You are part of a team, so call on your colleagues if you are having problems
For many probationer teachers, the exciting though scary highs of the honeymoon period with your classes may now have developed into a roller coaster ride plunging you from marital bliss to irreconcilable differences and back up again, all depending on the time of day, the weather and a thousand other variables.
If truth be told, the first couple of months of your teaching career are a peaktrough experience. You feel you have one group of pupils sussed only to find them behaving like gremlins the next day. Meanwhile the child you expected all the trouble from works like a wee Trojan and then thanks you for your help.
It is an assault course but you know it is also what is great about being a teacher. Children are infinitely unpredictable.
Last month I talked about positive pupil management and the challenges of dealing with low-level disruption. Today I want to look at the other side of that coin: what to do with the group or the individuals who refuse to comply with all the usual sanctions and how to bring them into the fold.
Alas, there is no panacea but since running away is not an option either, here are some ideas to help you make it through those long, lonely last lessons of the day.
First, remember to follow the school guidelines on dealing with difficult behaviour. This generally includes referring the situation, sometimes immediately, to a senior member of staff, usually the principal teacher of your subject in the first instance and then the year head (who, by the way, will probably have had prior dealings with the individuals in question).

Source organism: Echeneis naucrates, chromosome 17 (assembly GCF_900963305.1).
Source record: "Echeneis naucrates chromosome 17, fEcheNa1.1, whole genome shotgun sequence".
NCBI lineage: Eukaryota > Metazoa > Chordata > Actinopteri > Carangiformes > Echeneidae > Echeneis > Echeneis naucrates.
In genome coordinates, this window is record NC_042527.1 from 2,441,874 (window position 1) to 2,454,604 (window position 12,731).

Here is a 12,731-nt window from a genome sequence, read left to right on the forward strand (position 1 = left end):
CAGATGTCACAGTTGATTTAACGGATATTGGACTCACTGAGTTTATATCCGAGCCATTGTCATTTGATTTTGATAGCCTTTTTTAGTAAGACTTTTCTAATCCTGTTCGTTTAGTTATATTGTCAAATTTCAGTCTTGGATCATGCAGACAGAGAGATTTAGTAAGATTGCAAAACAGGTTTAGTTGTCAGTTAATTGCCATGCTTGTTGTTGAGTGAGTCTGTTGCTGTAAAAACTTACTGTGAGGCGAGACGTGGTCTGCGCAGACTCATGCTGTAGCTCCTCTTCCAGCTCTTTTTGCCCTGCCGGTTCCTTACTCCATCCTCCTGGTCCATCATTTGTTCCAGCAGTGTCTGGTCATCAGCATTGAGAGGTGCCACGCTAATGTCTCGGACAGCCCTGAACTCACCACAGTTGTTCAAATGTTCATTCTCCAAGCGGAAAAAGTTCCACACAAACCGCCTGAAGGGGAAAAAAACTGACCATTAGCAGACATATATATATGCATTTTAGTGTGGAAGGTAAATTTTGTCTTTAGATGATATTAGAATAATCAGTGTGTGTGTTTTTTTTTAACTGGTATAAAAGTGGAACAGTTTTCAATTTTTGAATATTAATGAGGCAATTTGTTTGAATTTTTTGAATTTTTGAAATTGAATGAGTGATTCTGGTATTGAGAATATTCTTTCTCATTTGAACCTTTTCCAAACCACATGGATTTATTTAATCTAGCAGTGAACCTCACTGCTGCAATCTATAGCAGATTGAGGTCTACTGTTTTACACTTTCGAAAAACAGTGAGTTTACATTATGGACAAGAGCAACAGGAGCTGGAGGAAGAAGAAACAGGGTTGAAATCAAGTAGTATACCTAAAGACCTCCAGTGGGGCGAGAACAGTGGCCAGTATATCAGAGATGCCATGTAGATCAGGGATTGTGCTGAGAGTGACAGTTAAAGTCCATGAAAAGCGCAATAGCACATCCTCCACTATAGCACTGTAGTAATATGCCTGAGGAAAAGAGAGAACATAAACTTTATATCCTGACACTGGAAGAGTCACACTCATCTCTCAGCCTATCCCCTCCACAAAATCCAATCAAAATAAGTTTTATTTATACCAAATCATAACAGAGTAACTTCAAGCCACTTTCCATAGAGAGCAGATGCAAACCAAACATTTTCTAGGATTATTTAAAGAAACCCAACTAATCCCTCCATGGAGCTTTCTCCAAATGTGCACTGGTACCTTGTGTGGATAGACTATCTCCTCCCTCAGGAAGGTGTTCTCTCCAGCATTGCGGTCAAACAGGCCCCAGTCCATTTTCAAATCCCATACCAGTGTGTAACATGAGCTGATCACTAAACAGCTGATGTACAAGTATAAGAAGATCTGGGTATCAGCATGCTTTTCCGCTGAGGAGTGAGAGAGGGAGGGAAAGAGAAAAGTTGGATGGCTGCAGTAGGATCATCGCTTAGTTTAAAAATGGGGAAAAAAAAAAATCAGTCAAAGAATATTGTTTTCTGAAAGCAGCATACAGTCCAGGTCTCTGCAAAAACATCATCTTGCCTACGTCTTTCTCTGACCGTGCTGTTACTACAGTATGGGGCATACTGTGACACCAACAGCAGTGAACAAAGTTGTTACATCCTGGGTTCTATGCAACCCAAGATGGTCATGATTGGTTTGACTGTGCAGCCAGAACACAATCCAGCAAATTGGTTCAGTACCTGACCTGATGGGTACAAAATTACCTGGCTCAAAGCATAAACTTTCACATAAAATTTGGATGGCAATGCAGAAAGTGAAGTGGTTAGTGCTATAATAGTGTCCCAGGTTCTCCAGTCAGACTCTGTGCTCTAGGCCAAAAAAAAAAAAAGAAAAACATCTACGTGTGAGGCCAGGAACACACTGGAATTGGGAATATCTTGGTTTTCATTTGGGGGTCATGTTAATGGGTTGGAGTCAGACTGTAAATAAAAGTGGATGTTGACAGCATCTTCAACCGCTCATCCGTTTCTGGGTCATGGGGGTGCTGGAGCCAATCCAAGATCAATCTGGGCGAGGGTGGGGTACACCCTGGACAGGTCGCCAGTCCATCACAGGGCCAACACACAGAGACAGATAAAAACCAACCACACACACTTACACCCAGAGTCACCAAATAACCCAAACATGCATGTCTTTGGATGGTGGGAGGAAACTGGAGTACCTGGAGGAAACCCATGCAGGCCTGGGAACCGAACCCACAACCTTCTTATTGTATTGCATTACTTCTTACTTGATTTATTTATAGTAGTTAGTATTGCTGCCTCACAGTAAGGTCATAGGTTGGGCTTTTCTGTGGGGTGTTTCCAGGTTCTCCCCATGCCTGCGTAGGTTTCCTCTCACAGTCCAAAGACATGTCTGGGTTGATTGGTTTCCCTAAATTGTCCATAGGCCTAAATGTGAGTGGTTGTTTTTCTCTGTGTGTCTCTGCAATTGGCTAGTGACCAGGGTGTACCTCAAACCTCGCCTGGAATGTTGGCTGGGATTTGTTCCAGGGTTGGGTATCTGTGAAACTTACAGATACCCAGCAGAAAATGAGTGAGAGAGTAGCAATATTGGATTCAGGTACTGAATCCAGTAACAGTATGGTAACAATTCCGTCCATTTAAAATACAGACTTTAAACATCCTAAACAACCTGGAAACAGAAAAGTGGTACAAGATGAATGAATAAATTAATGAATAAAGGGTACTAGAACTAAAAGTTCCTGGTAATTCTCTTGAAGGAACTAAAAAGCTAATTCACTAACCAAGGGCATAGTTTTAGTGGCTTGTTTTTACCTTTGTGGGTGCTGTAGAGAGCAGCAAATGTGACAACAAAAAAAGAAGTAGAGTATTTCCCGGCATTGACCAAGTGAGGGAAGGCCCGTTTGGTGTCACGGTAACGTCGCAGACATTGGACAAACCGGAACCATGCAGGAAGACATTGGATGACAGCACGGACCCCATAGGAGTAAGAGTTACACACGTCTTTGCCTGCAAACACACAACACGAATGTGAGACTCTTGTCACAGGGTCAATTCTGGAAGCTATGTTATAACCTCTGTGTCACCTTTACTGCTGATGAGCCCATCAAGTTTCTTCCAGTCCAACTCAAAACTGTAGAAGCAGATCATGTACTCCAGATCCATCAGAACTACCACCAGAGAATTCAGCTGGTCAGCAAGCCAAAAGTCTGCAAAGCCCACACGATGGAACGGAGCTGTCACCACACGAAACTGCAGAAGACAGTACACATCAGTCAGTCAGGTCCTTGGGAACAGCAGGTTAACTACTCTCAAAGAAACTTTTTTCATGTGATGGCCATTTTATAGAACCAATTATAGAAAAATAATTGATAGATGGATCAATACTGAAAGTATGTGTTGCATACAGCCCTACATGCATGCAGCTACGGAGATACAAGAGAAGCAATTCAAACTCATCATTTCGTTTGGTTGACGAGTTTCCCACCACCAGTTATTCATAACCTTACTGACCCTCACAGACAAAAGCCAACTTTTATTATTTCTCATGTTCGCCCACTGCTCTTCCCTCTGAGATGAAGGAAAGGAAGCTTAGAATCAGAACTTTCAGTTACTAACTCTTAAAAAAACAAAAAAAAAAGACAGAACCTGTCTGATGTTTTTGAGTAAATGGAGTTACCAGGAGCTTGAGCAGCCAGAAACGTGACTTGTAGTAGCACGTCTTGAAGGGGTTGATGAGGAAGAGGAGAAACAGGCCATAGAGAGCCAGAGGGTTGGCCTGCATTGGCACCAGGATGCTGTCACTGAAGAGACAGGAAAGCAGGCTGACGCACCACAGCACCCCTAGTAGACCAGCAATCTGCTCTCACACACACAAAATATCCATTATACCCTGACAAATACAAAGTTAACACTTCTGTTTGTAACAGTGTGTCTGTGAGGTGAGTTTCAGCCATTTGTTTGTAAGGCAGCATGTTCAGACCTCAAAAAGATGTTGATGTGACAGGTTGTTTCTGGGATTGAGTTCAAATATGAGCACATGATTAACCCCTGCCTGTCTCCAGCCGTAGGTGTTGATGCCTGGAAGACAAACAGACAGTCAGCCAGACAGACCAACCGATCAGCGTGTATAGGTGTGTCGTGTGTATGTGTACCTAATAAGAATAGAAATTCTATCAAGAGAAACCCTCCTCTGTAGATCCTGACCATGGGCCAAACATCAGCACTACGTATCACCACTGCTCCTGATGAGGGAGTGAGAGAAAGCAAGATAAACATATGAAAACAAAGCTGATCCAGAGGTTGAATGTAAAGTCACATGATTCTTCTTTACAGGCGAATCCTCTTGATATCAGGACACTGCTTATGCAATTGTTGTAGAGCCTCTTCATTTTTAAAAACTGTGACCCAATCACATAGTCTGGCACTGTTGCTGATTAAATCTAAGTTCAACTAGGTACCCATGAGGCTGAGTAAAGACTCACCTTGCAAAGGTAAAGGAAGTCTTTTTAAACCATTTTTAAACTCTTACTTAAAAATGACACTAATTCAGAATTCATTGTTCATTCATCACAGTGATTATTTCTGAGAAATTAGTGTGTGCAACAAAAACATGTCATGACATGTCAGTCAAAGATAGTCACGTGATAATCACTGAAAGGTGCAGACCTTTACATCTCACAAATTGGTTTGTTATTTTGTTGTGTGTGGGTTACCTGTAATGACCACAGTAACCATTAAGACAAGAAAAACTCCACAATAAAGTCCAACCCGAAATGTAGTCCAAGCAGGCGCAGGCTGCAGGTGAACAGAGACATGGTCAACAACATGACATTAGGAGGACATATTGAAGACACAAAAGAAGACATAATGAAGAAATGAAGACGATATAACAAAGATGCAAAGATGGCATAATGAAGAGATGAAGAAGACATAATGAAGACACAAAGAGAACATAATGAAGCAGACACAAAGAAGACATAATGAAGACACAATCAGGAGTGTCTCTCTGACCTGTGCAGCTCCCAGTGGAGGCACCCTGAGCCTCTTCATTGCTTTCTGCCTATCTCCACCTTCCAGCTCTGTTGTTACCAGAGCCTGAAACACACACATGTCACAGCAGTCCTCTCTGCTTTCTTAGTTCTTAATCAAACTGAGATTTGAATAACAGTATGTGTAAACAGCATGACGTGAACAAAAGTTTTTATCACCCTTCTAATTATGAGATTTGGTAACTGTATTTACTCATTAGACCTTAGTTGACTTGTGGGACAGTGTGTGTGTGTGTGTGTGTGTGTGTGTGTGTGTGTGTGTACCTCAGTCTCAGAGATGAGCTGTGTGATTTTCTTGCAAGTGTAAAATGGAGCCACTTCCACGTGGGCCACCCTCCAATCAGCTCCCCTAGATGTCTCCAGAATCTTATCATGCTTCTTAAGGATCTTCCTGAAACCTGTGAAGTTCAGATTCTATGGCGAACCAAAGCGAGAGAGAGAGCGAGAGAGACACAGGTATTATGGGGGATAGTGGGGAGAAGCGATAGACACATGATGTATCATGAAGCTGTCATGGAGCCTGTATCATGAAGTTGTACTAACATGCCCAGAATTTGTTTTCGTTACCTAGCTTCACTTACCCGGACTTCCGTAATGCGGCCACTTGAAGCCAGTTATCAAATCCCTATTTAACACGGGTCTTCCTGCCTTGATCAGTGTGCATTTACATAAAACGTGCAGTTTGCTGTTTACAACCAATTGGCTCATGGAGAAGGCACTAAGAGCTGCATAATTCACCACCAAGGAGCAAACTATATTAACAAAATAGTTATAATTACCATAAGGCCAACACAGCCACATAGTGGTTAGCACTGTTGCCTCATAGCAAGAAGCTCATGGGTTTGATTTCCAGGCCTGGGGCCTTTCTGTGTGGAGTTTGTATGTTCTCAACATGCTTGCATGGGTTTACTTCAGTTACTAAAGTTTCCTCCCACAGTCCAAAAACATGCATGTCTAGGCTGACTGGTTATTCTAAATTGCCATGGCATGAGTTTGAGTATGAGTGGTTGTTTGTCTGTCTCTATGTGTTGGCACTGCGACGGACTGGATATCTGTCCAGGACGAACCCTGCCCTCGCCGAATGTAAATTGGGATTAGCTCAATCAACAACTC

Documenting the behaviour shown is often the next step.
Remember that you are part of a team of experts. Your principal teacher, other colleagues in the department, guidance and learning support staff as well as senior management and behaviour support experts have, between them, decades of experience, so pick their brains. It is a sign of strength rather than weakness to admit you are having difficulties with certain pupils, so explain what is going on and ask for some suggestions. These people have an overview you won't always have, so seek them out and establish a strategy.
Finally, remember the child behind the misbehaviour and try to work out the cause of it. For example, is it a cry for attention or an attempt to control. If so, why? Is it a response to peer pressure, a cover for unhappiness or an inability to access the curriculum work?
Some pupils don't know how to behave well as no one has ever taught them. Others have gained more satisfaction from misbehaving. That is where you come in. In the same way that you teach your pupils how to understand and master the complexities of your subject, so you need to show certain pupils how to behave well, making what is implicit to most, explicit to them. That means consistency in your approach, common sense rules and boundaries, short-term, achievable targets, lots of feedback and clear consequences for both bad and good behaviour (being proactive, rather than either aggressive or passive).
Got all that? I know, easier said than done. If Rome wasn't built in a day then you can't expect to have every pupil sussed before mid-term break.
By this stage, you are probably shattered but do hang in there. You are making progress every day so take a deep breath, lean back and learn to enjoy the ride.
Diane Allison is author of 'The Year of Living Dangerously: A Survival Guide for Probationer Teachers' (Edinburgh, pound;4.99) and teaches in Midlothian